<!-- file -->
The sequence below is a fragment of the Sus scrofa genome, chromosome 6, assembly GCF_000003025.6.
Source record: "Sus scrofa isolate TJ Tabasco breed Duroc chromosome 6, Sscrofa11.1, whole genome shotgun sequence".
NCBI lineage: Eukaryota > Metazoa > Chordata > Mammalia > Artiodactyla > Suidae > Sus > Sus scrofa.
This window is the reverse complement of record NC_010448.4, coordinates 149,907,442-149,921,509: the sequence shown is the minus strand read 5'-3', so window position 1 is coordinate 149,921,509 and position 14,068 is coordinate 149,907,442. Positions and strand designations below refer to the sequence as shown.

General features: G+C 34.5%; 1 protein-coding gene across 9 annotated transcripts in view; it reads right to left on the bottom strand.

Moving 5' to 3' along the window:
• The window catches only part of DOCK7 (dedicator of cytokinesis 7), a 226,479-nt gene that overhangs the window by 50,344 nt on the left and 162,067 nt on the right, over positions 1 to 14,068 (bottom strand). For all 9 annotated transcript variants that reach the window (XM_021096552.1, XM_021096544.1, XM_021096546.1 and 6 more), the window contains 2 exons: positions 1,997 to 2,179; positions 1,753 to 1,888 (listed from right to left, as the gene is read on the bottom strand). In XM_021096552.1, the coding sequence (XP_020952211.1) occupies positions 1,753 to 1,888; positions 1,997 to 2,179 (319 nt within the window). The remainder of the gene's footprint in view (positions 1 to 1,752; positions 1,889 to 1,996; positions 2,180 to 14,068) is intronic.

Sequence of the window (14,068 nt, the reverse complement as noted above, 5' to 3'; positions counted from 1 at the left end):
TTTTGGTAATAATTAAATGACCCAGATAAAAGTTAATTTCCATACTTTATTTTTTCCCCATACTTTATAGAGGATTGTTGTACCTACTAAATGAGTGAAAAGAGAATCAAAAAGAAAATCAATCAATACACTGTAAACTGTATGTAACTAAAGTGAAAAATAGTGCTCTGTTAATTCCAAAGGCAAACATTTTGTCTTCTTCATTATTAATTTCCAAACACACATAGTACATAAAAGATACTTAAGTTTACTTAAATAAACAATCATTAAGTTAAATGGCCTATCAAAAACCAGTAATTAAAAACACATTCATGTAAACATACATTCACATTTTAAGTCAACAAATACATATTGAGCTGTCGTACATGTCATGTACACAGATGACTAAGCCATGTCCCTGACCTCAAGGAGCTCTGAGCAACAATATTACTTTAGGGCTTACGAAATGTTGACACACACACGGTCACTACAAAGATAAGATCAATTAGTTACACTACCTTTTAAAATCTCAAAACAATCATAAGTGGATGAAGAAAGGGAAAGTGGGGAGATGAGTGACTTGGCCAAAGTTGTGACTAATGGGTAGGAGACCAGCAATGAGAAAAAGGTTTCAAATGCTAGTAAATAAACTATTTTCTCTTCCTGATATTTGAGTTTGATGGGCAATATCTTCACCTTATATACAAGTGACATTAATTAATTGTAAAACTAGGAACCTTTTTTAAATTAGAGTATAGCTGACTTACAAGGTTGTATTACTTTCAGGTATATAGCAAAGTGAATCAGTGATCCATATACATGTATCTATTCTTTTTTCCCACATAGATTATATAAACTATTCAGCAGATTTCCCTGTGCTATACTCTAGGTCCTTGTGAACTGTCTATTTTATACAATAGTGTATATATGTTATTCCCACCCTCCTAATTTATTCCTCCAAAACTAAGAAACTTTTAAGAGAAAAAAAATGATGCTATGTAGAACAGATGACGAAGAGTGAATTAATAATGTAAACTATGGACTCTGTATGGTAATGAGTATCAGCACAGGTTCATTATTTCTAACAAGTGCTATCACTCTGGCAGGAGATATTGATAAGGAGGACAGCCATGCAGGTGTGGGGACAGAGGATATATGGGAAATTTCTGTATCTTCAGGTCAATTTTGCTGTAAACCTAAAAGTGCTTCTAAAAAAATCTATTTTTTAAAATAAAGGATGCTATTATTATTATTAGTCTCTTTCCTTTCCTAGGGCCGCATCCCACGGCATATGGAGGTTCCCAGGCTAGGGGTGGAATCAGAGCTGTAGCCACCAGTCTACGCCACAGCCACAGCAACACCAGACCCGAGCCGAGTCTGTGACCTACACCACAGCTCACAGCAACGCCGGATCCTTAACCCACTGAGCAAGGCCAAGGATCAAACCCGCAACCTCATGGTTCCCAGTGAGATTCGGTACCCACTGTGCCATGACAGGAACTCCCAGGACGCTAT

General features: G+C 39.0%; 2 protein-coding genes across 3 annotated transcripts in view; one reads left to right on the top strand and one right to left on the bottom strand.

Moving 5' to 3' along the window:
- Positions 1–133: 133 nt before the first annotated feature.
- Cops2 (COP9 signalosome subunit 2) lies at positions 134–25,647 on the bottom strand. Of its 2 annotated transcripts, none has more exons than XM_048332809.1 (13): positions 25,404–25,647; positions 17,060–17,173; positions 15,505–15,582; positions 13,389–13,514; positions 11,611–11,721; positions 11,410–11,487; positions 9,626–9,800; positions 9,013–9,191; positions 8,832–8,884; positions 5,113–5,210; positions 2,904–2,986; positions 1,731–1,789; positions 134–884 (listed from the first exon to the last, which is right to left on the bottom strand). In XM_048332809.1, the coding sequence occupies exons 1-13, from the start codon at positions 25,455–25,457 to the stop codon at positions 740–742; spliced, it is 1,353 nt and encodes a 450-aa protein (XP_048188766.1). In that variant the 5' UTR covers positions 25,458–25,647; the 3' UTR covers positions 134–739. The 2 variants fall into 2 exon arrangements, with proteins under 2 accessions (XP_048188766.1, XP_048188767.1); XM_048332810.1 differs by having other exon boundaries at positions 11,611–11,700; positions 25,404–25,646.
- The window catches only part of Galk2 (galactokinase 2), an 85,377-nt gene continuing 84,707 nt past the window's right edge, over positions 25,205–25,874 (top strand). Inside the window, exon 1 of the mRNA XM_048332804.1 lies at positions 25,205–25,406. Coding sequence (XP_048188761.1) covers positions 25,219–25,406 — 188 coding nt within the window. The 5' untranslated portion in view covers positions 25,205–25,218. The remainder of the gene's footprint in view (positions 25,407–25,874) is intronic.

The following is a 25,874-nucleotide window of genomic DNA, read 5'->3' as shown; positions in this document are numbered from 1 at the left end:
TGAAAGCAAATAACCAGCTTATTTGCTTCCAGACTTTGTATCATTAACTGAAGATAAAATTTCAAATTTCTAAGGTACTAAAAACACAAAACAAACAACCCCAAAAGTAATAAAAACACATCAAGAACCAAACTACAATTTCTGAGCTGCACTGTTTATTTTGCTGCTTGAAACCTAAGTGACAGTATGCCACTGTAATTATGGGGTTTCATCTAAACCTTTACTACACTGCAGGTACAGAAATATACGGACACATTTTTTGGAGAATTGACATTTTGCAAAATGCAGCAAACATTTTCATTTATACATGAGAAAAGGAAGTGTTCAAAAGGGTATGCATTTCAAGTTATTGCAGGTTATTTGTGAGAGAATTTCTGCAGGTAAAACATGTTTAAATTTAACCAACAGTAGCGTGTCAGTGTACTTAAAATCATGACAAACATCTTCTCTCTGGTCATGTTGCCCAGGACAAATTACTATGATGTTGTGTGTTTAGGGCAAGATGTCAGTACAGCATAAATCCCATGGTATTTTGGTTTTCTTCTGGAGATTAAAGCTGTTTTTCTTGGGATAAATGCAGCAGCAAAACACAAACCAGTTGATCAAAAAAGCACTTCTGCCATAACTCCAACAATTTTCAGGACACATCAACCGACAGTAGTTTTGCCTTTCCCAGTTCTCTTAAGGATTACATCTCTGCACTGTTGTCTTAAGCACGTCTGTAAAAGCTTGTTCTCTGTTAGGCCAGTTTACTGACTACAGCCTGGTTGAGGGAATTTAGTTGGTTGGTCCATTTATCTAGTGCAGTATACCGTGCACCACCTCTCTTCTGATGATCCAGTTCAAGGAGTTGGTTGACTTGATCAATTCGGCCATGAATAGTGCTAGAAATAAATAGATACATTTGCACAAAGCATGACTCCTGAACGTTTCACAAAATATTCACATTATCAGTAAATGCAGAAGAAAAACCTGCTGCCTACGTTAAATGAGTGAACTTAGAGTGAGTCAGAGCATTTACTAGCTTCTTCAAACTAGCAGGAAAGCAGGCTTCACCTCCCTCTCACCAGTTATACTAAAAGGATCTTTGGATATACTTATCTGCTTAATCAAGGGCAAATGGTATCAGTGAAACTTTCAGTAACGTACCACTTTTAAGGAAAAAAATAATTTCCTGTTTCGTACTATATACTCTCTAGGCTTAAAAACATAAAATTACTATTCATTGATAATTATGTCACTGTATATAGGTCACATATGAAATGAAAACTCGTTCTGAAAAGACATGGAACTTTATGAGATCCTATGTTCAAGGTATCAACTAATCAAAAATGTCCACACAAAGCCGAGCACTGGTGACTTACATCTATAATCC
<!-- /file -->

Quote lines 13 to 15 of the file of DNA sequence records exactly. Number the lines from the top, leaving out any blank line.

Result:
- Cops2 (COP9 signalosome subunit 2) lies at positions 134–25,647 on the bottom strand. Of its 2 annotated transcripts, none has more exons than XM_048332809.1 (13): positions 25,404–25,647; positions 17,060–17,173; positions 15,505–15,582; positions 13,389–13,514; positions 11,611–11,721; positions 11,410–11,487; positions 9,626–9,800; positions 9,013–9,191; positions 8,832–8,884; positions 5,113–5,210; positions 2,904–2,986; positions 1,731–1,789; positions 134–884 (listed from the first exon to the last, which is right to left on the bottom strand). In XM_048332809.1, the coding sequence occupies exons 1-13, from the start codon at positions 25,455–25,457 to the stop codon at positions 740–742; spliced, it is 1,353 nt and encodes a 450-aa protein (XP_048188766.1). In that variant the 5' UTR covers positions 25,458–25,647; the 3' UTR covers positions 134–739. The 2 variants fall into 2 exon arrangements, with proteins under 2 accessions (XP_048188766.1, XP_048188767.1); XM_048332810.1 differs by having other exon boundaries at positions 11,611–11,700; positions 25,404–25,646.
- The window catches only part of Galk2 (galactokinase 2), an 85,377-nt gene continuing 84,707 nt past the window's right edge, over positions 25,205–25,874 (top strand). Inside the window, exon 1 of the mRNA XM_048332804.1 lies at positions 25,205–25,406. Coding sequence (XP_048188761.1) covers positions 25,219–25,406 — 188 coding nt within the window. The 5' untranslated portion in view covers positions 25,205–25,218. The remainder of the gene's footprint in view (positions 25,407–25,874) is intronic.

The following is a 25,874-nucleotide window of genomic DNA, read 5'->3' as shown; positions in this document are numbered from 1 at the left end: